After all, who could resist a city that gets festooned with an avalanche of flowers every spring, that boasts a strikingly-red Eiffel Bridge, and that is home to the Best Ice Cream in the World™?
|Girona, seen from the Eiffel Bridge|
As part of my final trip around Spain before moving back home, I spent three nights in this fabulous city and got more deeply acquainted with what makes Catalan culture unique than I would have otherwise as a tourist in Barcelona.
|An ensenyera with many esteladas|
As I strolled through the old town, I came across a shop that had been converted into an information center for Catalan separatism with a huge banner proclaiming a myriad of statistics that supported Catalans creating their own country (and to be fair, it was pretty convincing, even in the original Catalan!). The banner did leave off one critical piece of information: an independent Catalunya would remain outside the institutions that have ensured its prosperity over the years, like NATO, the borderless Schengen Area, and, most significantly, the European Union.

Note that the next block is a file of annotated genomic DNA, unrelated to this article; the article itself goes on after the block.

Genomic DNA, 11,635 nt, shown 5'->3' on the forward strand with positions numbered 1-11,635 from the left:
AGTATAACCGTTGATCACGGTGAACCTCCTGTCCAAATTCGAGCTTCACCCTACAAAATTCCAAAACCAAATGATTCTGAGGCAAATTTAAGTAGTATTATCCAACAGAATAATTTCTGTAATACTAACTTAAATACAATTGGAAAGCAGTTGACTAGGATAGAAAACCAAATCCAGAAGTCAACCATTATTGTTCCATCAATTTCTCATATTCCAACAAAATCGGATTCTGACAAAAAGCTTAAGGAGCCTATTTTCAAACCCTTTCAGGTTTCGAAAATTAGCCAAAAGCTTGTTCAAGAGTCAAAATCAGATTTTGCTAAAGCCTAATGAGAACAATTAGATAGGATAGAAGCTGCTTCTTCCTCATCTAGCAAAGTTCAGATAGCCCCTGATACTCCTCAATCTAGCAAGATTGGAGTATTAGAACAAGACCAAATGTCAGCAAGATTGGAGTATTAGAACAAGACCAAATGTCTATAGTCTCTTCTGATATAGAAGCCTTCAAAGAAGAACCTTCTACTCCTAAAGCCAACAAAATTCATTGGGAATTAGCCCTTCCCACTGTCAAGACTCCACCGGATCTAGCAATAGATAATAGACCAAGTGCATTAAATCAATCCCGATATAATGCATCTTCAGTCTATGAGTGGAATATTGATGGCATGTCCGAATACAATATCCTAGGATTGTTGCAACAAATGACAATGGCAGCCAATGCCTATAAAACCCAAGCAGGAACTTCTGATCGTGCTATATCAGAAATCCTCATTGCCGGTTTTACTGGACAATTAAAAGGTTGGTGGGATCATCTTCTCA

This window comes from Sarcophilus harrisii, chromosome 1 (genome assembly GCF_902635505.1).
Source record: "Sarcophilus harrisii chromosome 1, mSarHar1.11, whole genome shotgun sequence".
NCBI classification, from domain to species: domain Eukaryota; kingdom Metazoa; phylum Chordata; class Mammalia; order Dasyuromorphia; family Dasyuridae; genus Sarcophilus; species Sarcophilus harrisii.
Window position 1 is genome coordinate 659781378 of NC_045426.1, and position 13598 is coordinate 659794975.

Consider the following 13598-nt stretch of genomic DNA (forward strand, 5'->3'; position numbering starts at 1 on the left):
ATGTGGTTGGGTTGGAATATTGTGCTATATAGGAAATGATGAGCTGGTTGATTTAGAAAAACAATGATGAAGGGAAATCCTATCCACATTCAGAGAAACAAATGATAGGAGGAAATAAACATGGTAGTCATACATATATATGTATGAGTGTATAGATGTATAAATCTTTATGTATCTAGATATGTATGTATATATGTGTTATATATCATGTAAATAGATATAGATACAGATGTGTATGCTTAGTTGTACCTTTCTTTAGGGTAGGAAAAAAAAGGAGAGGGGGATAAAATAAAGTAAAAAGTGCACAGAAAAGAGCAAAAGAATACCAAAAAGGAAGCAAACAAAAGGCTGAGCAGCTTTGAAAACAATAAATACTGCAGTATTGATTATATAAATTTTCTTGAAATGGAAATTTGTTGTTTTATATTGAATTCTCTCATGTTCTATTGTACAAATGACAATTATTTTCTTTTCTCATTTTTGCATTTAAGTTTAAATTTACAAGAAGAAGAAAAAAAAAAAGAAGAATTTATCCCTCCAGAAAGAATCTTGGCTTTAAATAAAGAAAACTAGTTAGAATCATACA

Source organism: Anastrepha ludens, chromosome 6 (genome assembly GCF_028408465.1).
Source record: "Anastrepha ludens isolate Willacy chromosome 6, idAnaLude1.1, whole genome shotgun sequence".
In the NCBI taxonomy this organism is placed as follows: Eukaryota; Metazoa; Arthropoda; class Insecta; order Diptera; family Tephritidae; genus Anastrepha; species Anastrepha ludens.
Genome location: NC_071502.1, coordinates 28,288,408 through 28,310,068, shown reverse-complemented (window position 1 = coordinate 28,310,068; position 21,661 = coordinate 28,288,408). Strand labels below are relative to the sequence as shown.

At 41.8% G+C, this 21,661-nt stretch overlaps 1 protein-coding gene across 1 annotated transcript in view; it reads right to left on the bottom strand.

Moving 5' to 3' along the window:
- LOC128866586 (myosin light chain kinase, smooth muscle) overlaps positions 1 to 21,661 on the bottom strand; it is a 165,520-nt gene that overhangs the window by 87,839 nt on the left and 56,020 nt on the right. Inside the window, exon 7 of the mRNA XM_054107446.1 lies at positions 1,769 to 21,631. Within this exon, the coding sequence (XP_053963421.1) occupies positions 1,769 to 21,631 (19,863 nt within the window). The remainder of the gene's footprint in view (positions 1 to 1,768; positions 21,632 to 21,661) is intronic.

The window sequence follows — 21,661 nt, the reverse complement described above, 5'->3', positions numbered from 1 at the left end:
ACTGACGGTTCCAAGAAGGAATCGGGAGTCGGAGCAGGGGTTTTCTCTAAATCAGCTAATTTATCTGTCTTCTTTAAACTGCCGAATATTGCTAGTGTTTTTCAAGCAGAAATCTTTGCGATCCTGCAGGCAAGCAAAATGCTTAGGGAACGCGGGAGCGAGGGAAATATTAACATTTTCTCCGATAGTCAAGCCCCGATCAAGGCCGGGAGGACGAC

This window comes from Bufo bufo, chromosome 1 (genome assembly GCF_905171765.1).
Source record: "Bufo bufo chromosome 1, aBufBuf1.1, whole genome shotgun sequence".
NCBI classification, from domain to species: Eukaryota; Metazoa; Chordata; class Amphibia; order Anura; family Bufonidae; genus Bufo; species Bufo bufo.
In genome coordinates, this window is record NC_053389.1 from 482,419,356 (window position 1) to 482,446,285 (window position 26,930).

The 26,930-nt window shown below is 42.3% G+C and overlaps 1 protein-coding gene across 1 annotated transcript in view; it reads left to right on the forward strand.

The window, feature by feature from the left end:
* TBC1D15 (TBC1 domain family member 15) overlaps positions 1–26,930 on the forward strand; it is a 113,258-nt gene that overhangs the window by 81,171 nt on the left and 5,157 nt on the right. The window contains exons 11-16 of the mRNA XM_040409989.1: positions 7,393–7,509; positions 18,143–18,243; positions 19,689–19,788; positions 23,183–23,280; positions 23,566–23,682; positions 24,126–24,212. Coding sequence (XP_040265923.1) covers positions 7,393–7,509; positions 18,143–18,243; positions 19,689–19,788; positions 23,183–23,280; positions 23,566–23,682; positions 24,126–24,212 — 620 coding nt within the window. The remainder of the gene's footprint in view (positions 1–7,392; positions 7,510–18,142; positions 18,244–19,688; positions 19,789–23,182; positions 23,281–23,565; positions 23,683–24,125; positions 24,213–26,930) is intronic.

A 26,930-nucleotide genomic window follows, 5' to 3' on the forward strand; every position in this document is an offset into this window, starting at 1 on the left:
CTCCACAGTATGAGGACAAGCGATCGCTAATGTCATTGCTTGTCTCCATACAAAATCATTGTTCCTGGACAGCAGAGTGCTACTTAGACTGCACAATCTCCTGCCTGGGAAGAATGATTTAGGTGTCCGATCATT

At the crossroads of historyGirona’s situated just to the south of the lowlands that make it possible to move between Spain and the rest of continental Europe, so as you can imagine the city has been at the crossroads of the history that has shaped not only this distinct region of Spain but also Europe as a whole.
|Jewish History Museum|
Home to a specialized Gothic styleIf I ever get around to writing a blog post about my top 10 favorite cathedrals in Spain, Girona’s will definitely show up on that list, if only because it’s such a glorious example of Catalan Gothic architecture, which features wide interior spaces, vast flat/unadorned walls, and octagonal towers.
|Church of Sant Feliu|
|View from the ramparts|
|Rocambolesc ice cream|
Have you been to Girona before? Where else can you find the essence of Catalunya in Spain? Share your thoughts below in the comments thread!
For more pictures, check out my album on Flickr.